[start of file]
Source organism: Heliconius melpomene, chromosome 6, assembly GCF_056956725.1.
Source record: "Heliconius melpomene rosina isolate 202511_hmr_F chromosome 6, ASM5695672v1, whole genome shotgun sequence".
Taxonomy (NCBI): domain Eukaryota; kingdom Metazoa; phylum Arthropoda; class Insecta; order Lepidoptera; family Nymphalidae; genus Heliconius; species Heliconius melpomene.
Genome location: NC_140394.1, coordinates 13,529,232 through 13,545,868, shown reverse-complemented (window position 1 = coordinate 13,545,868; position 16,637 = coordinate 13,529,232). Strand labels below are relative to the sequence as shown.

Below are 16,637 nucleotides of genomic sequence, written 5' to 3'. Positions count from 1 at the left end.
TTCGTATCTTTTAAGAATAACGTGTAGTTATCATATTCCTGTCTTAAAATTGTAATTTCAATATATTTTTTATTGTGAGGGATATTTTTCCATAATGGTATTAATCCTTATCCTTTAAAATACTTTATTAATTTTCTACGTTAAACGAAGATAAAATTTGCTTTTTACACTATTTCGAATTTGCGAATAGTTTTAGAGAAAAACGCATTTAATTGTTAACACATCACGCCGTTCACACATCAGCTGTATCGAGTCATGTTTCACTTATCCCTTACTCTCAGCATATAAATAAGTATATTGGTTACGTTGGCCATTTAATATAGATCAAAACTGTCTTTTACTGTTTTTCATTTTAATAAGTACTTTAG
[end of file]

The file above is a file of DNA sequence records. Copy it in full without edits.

Source organism: Heliconius melpomene, chromosome 6, assembly GCF_056956725.1.
Source record: "Heliconius melpomene rosina isolate 202511_hmr_F chromosome 6, ASM5695672v1, whole genome shotgun sequence".
Taxonomy (NCBI): domain Eukaryota; kingdom Metazoa; phylum Arthropoda; class Insecta; order Lepidoptera; family Nymphalidae; genus Heliconius; species Heliconius melpomene.
Genome location: NC_140394.1, coordinates 13,529,232 through 13,545,868, shown reverse-complemented (window position 1 = coordinate 13,545,868; position 16,637 = coordinate 13,529,232). Strand labels below are relative to the sequence as shown.

Below are 16,637 nucleotides of genomic sequence, written 5' to 3'. Positions count from 1 at the left end.
TTCGTATCTTTTAAGAATAACGTGTAGTTATCATATTCCTGTCTTAAAATTGTAATTTCAATATATTTTTTATTGTGAGGGATATTTTTCCATAATGGTATTAATCCTTATCCTTTAAAATACTTTATTAATTTTCTACGTTAAACGAAGATAAAATTTGCTTTTTACACTATTTCGAATTTGCGAATAGTTTTAGAGAAAAACGCATTTAATTGTTAACACATCACGCCGTTCACACATCAGCTGTATCGAGTCATGTTTCACTTATCCCTTACTCTCAGCATATAAATAAGTATATTGGTTACGTTGGCCATTTAATATAGATCAAAACTGTCTTTTACTGTTTTTCATTTTAATAAGTACTTTAG